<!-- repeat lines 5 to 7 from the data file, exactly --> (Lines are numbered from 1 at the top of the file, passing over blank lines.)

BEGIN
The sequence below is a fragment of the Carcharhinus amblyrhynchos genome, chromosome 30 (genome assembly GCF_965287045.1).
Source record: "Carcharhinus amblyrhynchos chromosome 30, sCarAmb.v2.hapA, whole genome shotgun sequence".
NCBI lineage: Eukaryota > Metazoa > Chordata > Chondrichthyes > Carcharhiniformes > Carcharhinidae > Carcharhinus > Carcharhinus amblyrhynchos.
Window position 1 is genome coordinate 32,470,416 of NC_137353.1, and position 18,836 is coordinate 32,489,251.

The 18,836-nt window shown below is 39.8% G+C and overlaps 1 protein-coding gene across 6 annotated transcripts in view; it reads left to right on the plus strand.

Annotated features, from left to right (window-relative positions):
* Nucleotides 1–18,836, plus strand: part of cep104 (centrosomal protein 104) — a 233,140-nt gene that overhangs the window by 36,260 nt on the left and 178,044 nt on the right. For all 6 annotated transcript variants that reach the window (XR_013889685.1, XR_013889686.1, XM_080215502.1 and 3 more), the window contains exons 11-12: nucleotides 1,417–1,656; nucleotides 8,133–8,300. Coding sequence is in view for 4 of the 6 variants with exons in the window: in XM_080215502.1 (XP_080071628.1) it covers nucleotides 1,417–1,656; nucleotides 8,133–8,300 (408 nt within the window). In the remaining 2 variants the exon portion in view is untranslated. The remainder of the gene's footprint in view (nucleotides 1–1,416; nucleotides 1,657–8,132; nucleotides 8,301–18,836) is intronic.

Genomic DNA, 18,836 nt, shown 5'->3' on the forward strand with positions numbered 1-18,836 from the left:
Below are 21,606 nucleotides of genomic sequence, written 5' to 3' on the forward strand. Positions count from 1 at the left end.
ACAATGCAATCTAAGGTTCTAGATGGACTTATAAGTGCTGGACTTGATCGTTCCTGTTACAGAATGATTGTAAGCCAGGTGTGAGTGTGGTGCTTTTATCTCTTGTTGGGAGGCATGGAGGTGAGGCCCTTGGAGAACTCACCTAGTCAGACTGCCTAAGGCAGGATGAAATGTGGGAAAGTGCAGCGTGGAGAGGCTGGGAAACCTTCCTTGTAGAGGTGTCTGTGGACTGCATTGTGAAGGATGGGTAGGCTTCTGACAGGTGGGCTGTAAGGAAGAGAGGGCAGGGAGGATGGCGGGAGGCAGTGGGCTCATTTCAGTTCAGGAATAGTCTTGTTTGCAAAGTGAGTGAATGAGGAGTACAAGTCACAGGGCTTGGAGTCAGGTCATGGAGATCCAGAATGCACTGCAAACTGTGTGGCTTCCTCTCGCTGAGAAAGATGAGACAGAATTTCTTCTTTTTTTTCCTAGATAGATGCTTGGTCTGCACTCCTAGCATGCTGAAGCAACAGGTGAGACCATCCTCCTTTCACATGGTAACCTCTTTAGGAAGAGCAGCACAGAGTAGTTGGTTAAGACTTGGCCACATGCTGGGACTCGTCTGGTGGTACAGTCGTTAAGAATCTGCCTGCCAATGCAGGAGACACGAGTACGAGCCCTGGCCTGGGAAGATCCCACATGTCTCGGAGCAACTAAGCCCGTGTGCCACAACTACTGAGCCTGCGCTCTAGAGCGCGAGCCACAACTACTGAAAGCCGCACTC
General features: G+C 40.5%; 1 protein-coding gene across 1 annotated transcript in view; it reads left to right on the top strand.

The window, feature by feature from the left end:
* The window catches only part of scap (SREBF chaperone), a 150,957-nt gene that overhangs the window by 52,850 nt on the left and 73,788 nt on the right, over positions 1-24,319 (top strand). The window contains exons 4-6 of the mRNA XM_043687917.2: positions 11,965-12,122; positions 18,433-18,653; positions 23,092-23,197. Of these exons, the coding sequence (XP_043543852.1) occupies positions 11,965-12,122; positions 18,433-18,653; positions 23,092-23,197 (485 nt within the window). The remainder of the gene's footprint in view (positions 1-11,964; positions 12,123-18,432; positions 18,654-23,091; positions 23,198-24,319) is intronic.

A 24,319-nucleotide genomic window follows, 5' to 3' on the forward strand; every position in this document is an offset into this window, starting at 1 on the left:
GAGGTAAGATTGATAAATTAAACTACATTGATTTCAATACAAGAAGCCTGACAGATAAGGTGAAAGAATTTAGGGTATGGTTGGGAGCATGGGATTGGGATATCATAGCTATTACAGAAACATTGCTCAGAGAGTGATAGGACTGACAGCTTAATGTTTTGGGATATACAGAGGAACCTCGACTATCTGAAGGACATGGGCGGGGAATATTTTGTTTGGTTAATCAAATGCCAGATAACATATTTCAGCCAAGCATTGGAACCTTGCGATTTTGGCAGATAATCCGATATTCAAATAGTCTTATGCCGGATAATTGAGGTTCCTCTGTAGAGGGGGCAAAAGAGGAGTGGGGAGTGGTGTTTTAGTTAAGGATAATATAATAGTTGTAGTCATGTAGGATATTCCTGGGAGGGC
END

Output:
The 18,836-nt window shown below is 39.8% G+C and overlaps 1 protein-coding gene across 6 annotated transcripts in view; it reads left to right on the plus strand.

Annotated features, from left to right (window-relative positions):
* Nucleotides 1–18,836, plus strand: part of cep104 (centrosomal protein 104) — a 233,140-nt gene that overhangs the window by 36,260 nt on the left and 178,044 nt on the right. For all 6 annotated transcript variants that reach the window (XR_013889685.1, XR_013889686.1, XM_080215502.1 and 3 more), the window contains exons 11-12: nucleotides 1,417–1,656; nucleotides 8,133–8,300. Coding sequence is in view for 4 of the 6 variants with exons in the window: in XM_080215502.1 (XP_080071628.1) it covers nucleotides 1,417–1,656; nucleotides 8,133–8,300 (408 nt within the window). In the remaining 2 variants the exon portion in view is untranslated. The remainder of the gene's footprint in view (nucleotides 1–1,416; nucleotides 1,657–8,132; nucleotides 8,301–18,836) is intronic.